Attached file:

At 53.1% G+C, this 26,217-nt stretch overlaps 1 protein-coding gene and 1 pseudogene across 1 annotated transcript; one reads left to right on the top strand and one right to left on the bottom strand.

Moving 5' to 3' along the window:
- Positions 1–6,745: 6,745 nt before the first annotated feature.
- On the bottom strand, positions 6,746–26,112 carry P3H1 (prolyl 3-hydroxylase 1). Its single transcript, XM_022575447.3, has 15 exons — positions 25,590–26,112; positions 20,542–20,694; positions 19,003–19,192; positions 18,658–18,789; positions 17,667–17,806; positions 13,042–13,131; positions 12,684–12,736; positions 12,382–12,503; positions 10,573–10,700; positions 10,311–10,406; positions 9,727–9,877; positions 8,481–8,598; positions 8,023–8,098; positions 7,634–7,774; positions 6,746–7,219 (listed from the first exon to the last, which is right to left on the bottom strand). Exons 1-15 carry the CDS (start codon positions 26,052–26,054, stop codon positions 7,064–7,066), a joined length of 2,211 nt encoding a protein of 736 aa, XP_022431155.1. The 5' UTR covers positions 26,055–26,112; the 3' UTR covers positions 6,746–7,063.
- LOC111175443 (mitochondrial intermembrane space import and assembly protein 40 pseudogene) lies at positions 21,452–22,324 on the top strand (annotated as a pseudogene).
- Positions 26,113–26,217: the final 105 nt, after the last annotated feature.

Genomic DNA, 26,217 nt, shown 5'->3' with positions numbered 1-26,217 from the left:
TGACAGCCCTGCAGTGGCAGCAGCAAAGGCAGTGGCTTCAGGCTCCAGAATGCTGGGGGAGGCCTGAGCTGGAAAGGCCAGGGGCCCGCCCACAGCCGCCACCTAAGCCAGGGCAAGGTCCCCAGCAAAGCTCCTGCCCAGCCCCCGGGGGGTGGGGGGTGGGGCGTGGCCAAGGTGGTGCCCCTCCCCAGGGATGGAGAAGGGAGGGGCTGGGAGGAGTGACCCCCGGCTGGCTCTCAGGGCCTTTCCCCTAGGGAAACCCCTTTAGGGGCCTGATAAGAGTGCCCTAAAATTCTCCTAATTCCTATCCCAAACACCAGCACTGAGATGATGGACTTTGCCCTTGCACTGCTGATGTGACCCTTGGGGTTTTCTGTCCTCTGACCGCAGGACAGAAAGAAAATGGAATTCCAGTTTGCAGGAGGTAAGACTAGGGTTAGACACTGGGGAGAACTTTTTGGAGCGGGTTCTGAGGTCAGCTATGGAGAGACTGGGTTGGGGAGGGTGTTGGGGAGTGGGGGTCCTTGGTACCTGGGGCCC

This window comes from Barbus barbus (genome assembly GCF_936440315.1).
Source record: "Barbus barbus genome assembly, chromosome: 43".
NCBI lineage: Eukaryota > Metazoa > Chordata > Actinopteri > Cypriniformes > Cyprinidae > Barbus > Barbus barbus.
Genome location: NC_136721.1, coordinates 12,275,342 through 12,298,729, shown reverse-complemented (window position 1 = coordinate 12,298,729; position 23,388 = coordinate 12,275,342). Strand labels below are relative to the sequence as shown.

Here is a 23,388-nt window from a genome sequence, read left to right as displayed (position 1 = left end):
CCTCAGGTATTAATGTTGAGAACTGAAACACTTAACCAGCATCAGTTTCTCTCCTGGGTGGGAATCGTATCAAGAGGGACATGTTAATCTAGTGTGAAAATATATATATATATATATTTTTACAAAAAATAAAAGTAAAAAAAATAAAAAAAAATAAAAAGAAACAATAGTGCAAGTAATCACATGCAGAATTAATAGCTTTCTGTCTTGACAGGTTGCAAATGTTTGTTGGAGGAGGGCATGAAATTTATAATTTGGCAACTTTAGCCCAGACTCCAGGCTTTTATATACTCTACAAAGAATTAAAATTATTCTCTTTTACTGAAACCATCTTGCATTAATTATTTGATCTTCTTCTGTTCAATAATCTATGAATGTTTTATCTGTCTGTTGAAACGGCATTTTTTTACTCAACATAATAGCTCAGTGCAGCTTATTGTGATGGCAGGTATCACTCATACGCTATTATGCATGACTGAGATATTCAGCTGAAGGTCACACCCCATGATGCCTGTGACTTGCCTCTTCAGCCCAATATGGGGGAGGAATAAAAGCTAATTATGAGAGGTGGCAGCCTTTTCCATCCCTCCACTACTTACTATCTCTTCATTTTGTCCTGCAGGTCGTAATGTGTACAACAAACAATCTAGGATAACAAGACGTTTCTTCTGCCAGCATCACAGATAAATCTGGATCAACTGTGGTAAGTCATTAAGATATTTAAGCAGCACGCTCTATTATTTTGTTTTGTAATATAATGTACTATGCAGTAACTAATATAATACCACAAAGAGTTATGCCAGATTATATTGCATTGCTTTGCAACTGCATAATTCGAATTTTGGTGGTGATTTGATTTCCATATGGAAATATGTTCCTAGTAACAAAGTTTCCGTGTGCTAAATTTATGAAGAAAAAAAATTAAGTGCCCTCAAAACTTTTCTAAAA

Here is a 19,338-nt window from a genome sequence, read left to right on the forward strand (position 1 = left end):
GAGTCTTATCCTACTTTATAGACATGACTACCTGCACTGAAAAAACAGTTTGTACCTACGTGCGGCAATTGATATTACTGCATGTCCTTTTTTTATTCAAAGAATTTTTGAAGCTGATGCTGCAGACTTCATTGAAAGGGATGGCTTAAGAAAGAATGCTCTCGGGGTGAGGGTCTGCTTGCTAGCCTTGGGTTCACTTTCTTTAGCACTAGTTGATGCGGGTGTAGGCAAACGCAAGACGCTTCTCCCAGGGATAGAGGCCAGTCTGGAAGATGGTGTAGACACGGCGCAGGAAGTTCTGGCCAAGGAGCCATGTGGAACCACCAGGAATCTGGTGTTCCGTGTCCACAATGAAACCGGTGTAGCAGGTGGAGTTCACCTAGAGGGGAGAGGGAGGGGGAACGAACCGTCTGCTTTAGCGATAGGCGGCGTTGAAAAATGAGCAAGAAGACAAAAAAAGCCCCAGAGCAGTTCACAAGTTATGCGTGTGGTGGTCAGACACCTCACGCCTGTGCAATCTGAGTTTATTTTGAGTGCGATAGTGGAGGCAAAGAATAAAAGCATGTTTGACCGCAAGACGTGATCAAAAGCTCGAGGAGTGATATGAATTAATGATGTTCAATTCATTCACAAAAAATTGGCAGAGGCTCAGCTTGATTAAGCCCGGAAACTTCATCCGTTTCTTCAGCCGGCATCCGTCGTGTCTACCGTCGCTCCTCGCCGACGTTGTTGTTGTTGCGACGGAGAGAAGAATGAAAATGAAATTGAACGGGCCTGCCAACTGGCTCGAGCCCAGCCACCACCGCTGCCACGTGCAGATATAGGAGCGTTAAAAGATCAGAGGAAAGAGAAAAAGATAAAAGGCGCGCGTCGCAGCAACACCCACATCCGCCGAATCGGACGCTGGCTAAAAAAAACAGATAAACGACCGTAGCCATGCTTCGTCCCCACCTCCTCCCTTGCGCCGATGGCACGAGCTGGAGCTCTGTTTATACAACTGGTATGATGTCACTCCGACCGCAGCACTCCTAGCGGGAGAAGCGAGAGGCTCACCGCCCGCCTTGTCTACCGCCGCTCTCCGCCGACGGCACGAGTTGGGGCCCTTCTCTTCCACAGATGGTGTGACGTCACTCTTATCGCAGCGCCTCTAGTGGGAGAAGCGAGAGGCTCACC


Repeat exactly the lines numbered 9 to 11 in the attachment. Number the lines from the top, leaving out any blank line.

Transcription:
This window comes from Barbus barbus (genome assembly GCF_936440315.1).
Source record: "Barbus barbus genome assembly, chromosome: 43".
NCBI lineage: Eukaryota > Metazoa > Chordata > Actinopteri > Cypriniformes > Cyprinidae > Barbus > Barbus barbus.